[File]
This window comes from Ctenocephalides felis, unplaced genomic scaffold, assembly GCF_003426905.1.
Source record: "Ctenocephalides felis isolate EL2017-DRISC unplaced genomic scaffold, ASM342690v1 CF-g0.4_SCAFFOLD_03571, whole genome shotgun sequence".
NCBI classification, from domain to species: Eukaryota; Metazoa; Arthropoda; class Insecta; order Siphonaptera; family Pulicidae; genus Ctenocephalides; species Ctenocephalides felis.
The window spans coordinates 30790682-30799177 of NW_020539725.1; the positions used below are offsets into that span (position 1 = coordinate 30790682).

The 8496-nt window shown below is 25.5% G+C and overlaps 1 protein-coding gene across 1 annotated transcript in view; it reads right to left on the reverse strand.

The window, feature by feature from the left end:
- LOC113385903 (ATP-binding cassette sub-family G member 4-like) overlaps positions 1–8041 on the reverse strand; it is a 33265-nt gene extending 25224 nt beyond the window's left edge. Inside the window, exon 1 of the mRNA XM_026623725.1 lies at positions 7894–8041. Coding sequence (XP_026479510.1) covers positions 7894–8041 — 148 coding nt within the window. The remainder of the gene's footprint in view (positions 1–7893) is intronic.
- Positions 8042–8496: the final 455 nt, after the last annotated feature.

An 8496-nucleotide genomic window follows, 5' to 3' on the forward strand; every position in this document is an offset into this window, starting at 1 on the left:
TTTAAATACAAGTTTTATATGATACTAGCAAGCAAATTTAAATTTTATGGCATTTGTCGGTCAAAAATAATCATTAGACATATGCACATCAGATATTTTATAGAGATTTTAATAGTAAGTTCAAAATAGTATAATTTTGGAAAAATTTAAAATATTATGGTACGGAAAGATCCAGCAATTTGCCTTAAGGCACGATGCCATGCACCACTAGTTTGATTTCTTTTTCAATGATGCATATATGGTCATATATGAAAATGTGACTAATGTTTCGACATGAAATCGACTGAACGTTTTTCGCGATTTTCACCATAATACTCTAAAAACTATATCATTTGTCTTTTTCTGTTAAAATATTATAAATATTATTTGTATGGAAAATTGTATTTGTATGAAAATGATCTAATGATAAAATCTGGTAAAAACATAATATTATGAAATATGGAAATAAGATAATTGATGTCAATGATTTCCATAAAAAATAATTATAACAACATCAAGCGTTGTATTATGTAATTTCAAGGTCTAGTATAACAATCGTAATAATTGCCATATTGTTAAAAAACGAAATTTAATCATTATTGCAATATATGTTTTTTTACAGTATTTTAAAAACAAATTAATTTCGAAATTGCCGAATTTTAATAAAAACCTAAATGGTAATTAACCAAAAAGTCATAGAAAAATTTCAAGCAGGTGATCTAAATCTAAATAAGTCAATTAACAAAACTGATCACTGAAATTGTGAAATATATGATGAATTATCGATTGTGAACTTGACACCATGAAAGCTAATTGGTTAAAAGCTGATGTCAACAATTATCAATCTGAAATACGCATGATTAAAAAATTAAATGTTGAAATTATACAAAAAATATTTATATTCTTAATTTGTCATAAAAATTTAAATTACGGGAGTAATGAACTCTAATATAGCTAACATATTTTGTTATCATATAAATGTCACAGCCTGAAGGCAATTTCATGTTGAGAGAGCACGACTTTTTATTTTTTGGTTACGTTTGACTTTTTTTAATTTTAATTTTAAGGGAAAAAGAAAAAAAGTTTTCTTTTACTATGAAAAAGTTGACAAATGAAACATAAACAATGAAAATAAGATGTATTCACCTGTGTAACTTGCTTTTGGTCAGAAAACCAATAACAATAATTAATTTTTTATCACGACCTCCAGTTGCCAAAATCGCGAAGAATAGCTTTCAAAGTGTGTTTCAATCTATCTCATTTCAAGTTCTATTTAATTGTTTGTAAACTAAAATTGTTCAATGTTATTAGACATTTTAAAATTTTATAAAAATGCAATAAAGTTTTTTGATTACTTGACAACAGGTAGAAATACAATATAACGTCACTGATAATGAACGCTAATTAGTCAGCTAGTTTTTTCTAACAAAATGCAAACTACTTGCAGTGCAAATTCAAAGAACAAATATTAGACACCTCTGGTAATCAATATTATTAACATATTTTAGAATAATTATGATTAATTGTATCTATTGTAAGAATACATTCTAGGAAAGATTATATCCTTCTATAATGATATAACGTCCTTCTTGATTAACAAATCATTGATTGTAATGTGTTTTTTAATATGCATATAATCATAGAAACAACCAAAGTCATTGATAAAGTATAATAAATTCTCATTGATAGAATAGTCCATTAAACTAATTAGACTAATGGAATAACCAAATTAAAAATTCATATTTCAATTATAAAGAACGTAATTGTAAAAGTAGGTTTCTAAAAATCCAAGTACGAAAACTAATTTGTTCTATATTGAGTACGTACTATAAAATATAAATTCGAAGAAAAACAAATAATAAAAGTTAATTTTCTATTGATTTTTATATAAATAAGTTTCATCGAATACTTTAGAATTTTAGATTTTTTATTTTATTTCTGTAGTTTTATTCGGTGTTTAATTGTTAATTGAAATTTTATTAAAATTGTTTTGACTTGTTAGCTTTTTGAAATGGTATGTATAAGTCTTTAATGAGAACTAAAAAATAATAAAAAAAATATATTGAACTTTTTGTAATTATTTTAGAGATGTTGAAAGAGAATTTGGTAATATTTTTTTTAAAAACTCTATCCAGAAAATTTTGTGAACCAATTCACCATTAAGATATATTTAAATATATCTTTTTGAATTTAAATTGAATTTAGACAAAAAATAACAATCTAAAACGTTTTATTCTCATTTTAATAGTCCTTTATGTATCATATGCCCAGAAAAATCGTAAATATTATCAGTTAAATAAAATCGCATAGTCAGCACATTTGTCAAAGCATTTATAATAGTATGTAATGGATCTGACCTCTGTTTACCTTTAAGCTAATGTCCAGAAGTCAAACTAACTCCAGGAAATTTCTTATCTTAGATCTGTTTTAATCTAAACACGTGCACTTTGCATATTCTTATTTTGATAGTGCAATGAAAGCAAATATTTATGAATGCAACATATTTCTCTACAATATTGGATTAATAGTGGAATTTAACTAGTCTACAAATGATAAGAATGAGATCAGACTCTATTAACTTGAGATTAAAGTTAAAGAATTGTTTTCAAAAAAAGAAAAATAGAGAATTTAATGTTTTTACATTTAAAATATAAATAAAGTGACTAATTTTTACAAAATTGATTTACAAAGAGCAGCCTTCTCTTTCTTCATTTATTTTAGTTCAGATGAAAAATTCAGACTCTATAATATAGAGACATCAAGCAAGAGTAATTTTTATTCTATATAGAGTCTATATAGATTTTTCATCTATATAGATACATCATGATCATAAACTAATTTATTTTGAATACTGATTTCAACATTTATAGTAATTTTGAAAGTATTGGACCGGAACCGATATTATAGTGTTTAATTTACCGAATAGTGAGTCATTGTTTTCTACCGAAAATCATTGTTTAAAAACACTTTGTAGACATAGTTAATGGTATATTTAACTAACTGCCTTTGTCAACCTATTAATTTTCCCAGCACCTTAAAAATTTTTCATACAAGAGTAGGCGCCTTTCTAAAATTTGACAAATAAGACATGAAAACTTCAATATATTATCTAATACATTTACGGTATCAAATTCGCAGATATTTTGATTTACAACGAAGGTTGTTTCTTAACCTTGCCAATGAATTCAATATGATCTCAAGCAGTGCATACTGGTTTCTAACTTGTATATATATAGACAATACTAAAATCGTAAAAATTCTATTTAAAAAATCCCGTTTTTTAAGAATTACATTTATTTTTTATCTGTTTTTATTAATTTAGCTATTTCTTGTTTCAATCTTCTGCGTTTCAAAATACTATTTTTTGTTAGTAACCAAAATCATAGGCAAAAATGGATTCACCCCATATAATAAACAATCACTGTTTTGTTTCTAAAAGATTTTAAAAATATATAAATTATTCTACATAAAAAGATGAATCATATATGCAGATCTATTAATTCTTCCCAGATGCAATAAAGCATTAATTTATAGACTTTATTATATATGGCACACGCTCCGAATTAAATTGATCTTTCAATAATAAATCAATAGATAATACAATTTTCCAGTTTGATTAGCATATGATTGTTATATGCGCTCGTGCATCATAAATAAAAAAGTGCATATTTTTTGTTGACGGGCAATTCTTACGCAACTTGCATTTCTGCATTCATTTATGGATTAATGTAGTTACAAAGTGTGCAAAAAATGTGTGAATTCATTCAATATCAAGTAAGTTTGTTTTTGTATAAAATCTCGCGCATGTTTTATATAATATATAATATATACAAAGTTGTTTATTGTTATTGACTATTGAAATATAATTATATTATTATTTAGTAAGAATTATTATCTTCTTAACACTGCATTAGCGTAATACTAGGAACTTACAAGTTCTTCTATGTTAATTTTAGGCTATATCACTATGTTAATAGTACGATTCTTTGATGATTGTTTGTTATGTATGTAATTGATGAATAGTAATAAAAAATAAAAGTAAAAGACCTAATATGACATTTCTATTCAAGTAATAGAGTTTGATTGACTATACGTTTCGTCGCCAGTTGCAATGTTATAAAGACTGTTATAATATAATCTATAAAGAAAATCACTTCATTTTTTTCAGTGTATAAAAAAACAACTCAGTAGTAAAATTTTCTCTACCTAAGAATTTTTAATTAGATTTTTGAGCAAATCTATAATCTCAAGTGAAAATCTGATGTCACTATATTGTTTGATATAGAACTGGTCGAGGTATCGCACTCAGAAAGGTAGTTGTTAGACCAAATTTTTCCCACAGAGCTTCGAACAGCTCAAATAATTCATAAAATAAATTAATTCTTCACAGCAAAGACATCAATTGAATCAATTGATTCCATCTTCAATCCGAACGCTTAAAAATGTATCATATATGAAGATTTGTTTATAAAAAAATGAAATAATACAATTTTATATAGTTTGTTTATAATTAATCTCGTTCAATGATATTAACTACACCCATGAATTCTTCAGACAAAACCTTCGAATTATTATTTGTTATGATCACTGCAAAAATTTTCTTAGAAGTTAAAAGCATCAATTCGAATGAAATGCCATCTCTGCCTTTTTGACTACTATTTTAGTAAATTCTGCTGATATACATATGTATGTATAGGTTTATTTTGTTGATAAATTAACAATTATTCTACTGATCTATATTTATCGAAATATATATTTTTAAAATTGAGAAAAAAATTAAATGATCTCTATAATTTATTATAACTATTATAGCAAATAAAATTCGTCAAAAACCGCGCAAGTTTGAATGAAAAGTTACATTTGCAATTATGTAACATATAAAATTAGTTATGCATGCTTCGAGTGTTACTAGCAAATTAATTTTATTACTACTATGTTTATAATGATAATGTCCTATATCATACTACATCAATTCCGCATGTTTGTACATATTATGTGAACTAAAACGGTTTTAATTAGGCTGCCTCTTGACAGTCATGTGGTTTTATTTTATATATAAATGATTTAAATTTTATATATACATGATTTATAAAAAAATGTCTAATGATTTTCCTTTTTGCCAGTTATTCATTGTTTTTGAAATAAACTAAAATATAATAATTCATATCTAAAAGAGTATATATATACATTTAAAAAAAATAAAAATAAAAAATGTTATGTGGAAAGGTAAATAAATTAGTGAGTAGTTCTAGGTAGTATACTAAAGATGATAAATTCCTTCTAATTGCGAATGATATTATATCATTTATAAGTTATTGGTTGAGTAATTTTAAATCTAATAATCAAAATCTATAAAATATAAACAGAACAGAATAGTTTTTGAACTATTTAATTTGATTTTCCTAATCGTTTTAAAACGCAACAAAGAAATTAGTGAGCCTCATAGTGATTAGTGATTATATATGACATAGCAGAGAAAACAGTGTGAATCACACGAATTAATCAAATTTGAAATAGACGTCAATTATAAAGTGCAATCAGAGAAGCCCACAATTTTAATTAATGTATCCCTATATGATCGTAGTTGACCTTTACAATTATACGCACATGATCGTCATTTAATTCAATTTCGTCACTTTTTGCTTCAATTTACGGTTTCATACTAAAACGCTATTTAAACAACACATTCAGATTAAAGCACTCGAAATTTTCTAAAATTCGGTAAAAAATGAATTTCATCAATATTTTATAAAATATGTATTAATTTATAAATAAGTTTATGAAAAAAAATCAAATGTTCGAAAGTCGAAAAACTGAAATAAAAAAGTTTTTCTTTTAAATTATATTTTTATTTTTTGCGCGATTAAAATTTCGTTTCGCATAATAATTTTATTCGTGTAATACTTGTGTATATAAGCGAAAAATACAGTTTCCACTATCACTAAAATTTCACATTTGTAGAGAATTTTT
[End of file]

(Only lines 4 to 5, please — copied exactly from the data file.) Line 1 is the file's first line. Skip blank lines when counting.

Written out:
The window spans coordinates 30790682-30799177 of NW_020539725.1; the positions used below are offsets into that span (position 1 = coordinate 30790682).

The 8496-nt window shown below is 25.5% G+C and overlaps 1 protein-coding gene across 1 annotated transcript in view; it reads right to left on the reverse strand.